Webb Telescope finds plethora of carbon molecules around young star

June 11, 2024
An artist’s impression of a young star surrounded by a rotating disk of gas and dust.

An artist’s impression of a young star surrounded by a rotating disk of gas and dust.


An international team of astronomers, including scientists from the University of Arizona, has used NASA's James Webb Space Telescope to study the disk of gas and dust around a young, very low-mass star. The results reveal the largest number of carbon-containing molecules seen to date in such a disk. The findings have implications for the potential composition of any planets that might form around this star.

Rocky planets are more likely than gas giants to form around low-mass stars, making them the most common planets around the most common stars in our galaxy. Little is known about the chemistry of such worlds, which may be similar to or very different from Earth. By studying the disks from which such planets form, astronomers hope to better understand the planet formation process and the compositions of the resulting planets.

The scientists' findings, published today in the journal Science, build on a 2009 study led by Ilaria Pascucci, a UArizona professor of lunar and planetary sciences, who is also a co-author of the new study. In their previous work, Pascucci's team used the Spitzer Space Telescope to identify that the gas composition of disks around very-low mass stars differs from that around solar-type stars or stars that have higher mass. Spitzer detected acetylene and hydrogen cyanide, which are simpler molecules that have a smaller number of carbons. 

Ilaria Pascucci

Ilaria Pascucci

"The James Webb spectrum is fantastic. With higher resolution and sensitivity than Spitzer, it enabled detection of many carbon-bearing molecules – even complex ones like benzene," Pascucci said. 

The study's findings demonstrate that the gas composition is very hydrocarbon rich and expands scientists' knowledge of the chemical complexity of disks around very low-mass stars, Pascucci said. These exoplanets could build an early atmosphere that is hydrocarbon rich – very different from the early atmosphere that Earth built.

Planet-forming disks around very low-mass stars are difficult to study because they are smaller and fainter than disks around high-mass stars. A program called the MIRI Mid-INfrared Disk Survey, or MINDS, aims to use Webb's unique capabilities to build a bridge between the chemical inventory of disks and the properties of exoplanets.

"Webb has better sensitivity and spectral resolution than previous infrared space telescopes," said lead study author Aditya Arabhavi, a Ph.D. student at the University of Groningen in the Netherlands. "These observations are not possible from Earth, because the emissions from the disk are blocked by our atmosphere."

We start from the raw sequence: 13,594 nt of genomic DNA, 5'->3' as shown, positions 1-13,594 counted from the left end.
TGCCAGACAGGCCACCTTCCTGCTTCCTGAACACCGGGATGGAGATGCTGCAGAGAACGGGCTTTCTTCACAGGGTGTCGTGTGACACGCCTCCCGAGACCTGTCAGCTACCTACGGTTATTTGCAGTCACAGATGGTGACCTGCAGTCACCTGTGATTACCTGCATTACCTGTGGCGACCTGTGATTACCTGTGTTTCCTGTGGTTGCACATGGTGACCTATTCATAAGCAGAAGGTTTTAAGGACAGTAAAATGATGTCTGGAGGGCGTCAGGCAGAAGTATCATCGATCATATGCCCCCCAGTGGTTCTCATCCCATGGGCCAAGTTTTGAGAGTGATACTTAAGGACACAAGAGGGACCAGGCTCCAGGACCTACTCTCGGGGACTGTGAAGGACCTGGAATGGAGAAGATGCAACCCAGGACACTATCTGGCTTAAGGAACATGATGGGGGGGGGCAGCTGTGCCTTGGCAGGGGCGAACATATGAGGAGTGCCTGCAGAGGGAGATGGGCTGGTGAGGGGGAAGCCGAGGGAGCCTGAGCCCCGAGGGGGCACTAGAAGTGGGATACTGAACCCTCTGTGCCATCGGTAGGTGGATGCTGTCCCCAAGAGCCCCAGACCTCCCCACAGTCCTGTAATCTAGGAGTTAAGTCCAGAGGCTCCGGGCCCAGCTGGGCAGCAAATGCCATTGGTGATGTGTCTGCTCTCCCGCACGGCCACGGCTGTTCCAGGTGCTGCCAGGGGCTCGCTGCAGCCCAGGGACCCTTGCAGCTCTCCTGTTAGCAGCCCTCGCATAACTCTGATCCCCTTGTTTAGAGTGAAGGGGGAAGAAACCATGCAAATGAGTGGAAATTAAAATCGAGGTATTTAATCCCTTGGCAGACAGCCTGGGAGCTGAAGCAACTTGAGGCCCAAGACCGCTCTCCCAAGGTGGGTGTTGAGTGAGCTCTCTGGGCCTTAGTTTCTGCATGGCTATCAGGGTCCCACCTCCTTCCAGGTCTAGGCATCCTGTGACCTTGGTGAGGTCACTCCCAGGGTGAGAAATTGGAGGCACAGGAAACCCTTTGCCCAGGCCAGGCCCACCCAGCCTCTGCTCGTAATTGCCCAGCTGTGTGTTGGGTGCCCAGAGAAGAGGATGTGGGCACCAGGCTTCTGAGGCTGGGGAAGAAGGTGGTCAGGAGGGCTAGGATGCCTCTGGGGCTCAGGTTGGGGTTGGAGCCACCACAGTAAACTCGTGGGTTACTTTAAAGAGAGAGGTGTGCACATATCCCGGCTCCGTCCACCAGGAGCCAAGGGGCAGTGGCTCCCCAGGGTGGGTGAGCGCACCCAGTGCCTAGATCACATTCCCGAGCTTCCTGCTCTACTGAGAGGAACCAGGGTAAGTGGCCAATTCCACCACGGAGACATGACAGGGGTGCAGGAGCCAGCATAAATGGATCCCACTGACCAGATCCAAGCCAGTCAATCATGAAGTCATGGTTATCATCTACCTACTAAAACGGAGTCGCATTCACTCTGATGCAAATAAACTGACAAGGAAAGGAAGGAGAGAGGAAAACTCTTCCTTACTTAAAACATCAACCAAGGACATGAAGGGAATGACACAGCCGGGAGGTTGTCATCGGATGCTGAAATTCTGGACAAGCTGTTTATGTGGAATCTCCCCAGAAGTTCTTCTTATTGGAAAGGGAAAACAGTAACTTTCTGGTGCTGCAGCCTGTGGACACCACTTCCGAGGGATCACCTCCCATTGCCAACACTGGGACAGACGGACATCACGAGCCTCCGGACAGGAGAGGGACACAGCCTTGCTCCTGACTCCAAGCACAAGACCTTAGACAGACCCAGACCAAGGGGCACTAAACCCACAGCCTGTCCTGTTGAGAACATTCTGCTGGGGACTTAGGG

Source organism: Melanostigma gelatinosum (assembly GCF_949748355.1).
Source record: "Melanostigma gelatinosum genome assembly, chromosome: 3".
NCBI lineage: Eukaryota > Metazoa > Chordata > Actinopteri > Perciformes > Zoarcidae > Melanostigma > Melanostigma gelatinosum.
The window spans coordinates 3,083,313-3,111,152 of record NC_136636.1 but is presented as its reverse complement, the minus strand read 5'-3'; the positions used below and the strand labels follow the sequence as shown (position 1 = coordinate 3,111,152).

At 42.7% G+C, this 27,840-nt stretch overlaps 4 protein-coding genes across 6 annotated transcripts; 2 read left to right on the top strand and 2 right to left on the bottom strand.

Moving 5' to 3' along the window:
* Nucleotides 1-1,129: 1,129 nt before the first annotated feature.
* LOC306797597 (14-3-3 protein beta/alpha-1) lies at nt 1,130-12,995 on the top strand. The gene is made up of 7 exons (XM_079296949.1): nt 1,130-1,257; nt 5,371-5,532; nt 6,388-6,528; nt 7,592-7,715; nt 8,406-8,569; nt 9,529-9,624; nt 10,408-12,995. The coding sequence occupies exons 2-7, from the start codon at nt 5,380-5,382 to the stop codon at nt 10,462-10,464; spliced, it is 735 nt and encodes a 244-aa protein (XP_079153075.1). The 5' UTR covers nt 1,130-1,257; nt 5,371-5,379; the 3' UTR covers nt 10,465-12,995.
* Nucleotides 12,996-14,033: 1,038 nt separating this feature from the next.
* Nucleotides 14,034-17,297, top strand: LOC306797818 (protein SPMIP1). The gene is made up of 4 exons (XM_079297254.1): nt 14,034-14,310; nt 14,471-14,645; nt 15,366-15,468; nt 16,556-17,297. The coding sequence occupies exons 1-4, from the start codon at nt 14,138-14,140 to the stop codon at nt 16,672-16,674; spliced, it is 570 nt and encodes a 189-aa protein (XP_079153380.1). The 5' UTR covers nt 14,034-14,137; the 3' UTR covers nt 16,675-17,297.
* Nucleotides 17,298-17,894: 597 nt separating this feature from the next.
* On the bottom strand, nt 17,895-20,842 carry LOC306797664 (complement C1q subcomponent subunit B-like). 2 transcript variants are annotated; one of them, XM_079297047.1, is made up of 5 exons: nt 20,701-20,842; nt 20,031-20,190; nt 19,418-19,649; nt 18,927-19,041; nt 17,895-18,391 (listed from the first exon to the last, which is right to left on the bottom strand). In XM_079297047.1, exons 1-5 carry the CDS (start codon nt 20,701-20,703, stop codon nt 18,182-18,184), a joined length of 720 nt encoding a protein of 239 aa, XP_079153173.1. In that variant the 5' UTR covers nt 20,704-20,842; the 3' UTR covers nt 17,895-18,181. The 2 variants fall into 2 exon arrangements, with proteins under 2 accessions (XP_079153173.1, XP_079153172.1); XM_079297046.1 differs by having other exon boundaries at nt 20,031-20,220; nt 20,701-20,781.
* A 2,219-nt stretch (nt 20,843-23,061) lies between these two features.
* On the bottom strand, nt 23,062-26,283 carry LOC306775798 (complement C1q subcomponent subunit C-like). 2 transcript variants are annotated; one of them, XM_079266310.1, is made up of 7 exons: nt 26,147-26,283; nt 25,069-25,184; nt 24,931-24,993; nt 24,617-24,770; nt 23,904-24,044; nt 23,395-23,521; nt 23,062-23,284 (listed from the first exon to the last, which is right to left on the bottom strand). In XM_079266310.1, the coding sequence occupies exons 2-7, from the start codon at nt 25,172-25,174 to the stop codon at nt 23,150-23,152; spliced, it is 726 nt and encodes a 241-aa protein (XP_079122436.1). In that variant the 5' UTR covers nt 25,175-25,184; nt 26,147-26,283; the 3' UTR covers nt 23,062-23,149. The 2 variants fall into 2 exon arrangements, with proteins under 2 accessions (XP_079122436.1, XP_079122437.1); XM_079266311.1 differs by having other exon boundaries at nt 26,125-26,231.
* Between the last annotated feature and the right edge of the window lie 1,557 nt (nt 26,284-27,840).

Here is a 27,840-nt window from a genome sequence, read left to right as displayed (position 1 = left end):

In the new study, researchers explored the region around a very low-mass star known as ISO-ChaI-147, a 1 to 2 million-year-old star that weighs just 0.11 times as much as the sun. The spectrum revealed by Webb's Mid-Infrared Instrument, or MIRI, shows the richest hydrocarbon chemistry seen to date in a protoplanetary disk – a total of 13 different carbon-bearing molecules. The team’s findings include the first detection of ethane outside of our solar system, as well as ethylene, propyne and the methyl radical CH3.

"These molecules have already been detected in our solar system, like in comets such as 67P/Churyumov–Gerasimenko and C/2014 Q2 (Lovejoy)," Arabhavi said. "Webb allowed us to understand that these hydrocarbon molecules are not just diverse but also abundant. It is amazing that we can now see the dance of these molecules in the planetary cradles. It is a very different planet-forming environment than we usually think of."

The team indicates that the results have significant implications for the chemistry of the inner disk and the planets that might form there. Since Webb revealed the gas in the disk is so rich in carbon, there is likely little carbon left in the solid materials from which planets would form. As a result, the planets that might form there may ultimately be carbon-poor like Earth.

"This is profoundly different from the composition we see in disks around solar-type stars, where oxygen-bearing molecules like water and carbon dioxide dominate," said team member Inga Kamp, professor at the University of Groningen. "This object establishes that these are a unique class of objects."

"It's incredible that we can detect and quantify the amount of molecules that we know well on Earth, such as benzene, in an object that is more than 600 light-years away," said team member Agnés Perrin, research director at the Centre National de la Recherche Scientifique in France.

Next, the science team intends to expand their study to a larger sample of such disks around very low-mass stars to develop their understanding of how common or exotic such carbon-rich terrestrial planet-forming regions are. 

"The expansion of our study will also allow us to better understand how these molecules can form," said team member and principal investigator of the MINDS program Thomas Henning, director of the Planet and Star Formation department at the Max-Planck-Institute for Astronomy in Germany. "Several features in the Webb data are also still unidentified, so more spectroscopy is required to fully interpret our observations."

Originally posted on news.arizona.edu